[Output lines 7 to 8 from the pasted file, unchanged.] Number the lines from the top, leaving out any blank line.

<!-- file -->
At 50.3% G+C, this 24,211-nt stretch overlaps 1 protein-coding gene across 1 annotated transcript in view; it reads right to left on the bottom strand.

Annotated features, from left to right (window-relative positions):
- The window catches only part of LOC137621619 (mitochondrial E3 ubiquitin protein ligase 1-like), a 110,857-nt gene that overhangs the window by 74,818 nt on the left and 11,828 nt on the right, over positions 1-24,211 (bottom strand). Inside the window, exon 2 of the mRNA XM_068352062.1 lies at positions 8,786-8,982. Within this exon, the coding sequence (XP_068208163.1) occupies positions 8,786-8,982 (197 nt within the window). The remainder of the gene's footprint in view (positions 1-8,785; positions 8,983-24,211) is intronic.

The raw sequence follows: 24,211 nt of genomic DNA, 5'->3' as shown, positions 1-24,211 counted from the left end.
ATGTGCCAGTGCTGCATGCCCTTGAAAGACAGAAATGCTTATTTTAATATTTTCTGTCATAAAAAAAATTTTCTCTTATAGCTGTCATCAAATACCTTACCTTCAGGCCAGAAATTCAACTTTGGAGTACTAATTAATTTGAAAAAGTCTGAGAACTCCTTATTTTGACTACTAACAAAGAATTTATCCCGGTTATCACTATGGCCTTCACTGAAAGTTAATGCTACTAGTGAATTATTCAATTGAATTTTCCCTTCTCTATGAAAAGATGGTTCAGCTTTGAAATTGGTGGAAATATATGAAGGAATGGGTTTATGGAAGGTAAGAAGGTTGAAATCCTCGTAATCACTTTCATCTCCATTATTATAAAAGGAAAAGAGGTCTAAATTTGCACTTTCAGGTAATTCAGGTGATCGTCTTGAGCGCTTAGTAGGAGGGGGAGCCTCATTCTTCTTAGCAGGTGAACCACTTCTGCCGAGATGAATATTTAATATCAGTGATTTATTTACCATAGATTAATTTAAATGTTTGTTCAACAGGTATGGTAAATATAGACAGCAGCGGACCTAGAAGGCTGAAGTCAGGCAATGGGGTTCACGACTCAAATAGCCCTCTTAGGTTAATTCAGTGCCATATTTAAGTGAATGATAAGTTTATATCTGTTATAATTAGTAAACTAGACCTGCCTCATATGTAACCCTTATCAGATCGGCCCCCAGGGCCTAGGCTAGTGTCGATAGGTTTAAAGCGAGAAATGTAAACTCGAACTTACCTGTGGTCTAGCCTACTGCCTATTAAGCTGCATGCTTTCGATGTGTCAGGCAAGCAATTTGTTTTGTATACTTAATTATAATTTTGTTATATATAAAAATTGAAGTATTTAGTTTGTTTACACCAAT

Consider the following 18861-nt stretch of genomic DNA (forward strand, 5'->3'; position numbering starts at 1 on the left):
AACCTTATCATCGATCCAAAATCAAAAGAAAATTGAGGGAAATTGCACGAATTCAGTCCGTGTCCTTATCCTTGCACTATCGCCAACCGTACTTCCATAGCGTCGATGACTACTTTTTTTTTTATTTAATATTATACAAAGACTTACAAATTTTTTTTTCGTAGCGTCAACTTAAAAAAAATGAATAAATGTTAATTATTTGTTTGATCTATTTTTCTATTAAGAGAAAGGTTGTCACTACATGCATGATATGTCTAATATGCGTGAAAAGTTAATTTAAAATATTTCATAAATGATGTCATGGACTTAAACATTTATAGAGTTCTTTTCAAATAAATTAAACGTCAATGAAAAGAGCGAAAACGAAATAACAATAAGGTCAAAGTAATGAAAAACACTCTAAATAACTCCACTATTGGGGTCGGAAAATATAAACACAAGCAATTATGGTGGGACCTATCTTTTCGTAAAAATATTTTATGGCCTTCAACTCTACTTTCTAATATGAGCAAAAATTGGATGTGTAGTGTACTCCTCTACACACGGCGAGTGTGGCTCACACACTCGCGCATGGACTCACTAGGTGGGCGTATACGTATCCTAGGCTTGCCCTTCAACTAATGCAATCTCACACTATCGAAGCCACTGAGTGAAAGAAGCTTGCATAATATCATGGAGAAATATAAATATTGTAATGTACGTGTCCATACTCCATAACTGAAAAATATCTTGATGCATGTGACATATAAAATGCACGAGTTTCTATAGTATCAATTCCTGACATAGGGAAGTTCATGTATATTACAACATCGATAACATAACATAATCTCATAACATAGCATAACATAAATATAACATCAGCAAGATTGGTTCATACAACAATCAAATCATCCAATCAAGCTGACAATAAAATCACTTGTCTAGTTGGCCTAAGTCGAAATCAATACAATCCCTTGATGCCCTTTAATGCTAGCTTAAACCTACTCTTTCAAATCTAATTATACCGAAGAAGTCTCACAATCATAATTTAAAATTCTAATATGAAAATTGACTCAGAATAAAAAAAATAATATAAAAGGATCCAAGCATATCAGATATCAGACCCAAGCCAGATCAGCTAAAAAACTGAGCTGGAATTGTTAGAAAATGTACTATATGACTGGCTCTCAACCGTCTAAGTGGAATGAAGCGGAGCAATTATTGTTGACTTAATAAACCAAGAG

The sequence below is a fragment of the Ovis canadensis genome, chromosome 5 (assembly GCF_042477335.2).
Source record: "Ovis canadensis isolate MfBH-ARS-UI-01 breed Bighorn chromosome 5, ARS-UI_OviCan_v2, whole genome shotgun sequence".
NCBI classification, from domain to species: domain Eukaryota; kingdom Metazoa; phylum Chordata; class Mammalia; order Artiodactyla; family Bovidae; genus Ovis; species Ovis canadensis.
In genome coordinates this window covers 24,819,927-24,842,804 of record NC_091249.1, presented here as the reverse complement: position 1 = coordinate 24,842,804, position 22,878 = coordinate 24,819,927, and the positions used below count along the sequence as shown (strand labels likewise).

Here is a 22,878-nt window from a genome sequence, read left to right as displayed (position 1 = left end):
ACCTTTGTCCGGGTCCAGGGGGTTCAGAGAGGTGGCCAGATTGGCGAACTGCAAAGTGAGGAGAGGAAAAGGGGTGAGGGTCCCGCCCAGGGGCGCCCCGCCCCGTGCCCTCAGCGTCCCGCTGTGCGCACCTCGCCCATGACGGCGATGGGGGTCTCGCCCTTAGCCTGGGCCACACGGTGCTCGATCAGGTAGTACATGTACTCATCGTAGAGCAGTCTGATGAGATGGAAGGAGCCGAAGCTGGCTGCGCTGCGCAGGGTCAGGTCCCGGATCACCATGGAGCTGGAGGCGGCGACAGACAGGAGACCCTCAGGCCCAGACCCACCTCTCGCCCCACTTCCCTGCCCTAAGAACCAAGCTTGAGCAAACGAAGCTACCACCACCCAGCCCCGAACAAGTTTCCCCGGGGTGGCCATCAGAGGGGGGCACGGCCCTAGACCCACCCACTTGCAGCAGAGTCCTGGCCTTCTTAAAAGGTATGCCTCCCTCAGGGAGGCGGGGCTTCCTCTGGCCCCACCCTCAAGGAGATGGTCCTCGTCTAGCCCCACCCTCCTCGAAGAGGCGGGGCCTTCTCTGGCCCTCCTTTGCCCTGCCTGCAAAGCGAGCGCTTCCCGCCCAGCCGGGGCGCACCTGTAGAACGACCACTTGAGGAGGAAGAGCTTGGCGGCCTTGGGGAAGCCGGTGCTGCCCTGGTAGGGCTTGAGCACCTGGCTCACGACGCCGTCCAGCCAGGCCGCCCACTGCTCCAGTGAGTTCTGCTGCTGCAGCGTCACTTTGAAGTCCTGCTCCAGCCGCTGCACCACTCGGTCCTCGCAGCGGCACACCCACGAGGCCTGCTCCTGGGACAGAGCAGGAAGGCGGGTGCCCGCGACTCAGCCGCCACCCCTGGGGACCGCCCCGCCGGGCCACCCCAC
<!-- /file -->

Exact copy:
AACCTTATCATCGATCCAAAATCAAAAGAAAATTGAGGGAAATTGCACGAATTCAGTCCGTGTCCTTATCCTTGCACTATCGCCAACCGTACTTCCATAGCGTCGATGACTACTTTTTTTTTTATTTAATATTATACAAAGACTTACAAATTTTTTTTTCGTAGCGTCAACTTAAAAAAAATGAATAAATGTTAATTATTTGTTTGATCTATTTTTCTATTAAGAGAAAGGTTGTCACTACATGCATGATATGTCTAATATGCGTGAAAAGTTAATTTAAAATATTTCATAAATGATGTCATGGACTTAAACATTTATAGAGTTCTTTTCAAATAAATTAAACGTCAATGAAAAGAGCGAAAACGAAATAACAATAAGGTCAAAGTAATGAAAAACACTCTAAATAACTCCACTATTGGGGTCGGAAAATATAAACACAAGCAATTATGGTGGGACCTATCTTTTCGTAAAAATATTTTATGGCCTTCAACTCTACTTTCTAATATGAGCAAAAATTGGATGTGTAGTGTACTCCTCTACACACGGCGAGTGTGGCTCACACACTCGCGCATGGACTCACTAGGTGGGCGTATACGTATCCTAGGCTTGCCCTTCAACTAATGCAATCTCACACTATCGAAGCCACTGAGTGAAAGAAGCTTGCATAATATCATGGAGAAATATAAATATTGTAATGTACGTGTCCATACTCCATAACTGAAAAATATCTTGATGCATGTGACATATAAAATGCACGAGTTTCTATAGTATCAATTCCTGACATAGGGAAGTTCATGTATATTACAACATCGATAACATAACATAATCTCATAACATAGCATAACATAAATATAACATCAGCAAGATTGGTTCATACAACAATCAAATCATCCAATCAAGCTGACAATAAAATCACTTGTCTAGTTGGCCTAAGTCGAAATCAATACAATCCCTTGATGCCCTTTAATGCTAGCTTAAACCTACTCTTTCAAATCTAATTATACCGAAGAAGTCTCACAATCATAATTTAAAATTCTAATATGAAAATTGACTCAGAATAAAAAAAATAATATAAAAGGATCCAAGCATATCAGATATCAGACCCAAGCCAGATCAGCTAAAAAACTGAGCTGGAATTGTTAGAAAATGTACTATATGACTGGCTCTCAACCGTCTAAGTGGAATGAAGCGGAGCAATTATTGTTGACTTAATAAACCAAGAG

The sequence below is a fragment of the Ovis canadensis genome, chromosome 5 (assembly GCF_042477335.2).